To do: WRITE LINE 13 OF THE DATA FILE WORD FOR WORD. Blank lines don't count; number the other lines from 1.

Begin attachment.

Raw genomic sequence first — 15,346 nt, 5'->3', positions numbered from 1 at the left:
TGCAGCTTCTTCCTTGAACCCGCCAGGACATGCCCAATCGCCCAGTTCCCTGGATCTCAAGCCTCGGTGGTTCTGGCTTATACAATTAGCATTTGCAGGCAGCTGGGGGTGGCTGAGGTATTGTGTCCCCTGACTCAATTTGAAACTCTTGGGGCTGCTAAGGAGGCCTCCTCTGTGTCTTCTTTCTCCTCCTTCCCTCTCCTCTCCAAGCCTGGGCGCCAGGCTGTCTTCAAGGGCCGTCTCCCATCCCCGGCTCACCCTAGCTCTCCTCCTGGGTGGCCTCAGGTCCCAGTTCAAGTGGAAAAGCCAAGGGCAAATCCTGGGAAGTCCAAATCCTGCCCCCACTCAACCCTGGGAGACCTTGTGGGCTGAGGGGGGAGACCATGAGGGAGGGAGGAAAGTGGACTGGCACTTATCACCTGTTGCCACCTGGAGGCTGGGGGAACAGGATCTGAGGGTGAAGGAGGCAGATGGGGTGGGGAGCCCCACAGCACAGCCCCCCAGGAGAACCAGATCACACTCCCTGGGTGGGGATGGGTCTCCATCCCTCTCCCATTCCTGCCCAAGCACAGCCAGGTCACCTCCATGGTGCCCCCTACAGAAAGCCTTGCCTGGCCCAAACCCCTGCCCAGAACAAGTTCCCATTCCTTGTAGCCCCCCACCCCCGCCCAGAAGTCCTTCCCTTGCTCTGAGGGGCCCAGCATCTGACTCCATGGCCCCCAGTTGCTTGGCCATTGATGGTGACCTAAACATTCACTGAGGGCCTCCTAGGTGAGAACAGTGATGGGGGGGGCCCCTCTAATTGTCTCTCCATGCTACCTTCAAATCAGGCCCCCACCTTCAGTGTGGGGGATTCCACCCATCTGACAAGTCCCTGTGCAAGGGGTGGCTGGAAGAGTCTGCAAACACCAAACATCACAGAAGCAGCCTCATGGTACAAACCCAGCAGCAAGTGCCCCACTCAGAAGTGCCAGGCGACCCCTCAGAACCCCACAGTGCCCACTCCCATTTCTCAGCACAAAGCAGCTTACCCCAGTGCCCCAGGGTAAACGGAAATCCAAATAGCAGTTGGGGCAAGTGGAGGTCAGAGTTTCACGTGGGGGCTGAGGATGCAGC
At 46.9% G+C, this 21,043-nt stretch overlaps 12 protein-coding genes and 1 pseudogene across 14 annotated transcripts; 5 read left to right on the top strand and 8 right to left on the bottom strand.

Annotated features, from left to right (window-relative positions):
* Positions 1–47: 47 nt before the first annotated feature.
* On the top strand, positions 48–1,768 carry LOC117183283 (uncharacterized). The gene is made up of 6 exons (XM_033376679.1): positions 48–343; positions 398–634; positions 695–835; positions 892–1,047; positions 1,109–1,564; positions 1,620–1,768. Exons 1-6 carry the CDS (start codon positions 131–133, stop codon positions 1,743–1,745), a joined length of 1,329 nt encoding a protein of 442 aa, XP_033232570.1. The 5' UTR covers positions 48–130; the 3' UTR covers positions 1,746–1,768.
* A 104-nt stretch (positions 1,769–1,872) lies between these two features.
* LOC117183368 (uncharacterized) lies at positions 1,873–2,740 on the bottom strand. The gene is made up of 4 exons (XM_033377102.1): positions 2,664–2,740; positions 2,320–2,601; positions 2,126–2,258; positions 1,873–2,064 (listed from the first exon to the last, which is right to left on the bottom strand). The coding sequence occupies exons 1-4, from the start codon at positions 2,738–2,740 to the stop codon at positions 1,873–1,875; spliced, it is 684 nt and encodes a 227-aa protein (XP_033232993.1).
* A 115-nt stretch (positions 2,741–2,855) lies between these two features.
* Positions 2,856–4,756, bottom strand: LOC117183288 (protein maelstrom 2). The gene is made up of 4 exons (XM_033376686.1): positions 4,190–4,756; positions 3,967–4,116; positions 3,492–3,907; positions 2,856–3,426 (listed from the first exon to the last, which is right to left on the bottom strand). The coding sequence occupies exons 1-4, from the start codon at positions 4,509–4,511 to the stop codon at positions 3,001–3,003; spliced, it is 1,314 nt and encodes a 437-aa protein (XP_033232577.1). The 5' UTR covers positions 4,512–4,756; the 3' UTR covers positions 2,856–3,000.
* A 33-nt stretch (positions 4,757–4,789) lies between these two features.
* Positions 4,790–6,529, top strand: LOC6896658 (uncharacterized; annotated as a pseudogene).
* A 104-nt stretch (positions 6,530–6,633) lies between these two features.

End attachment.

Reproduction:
* A 104-nt stretch (positions 6,530–6,633) lies between these two features.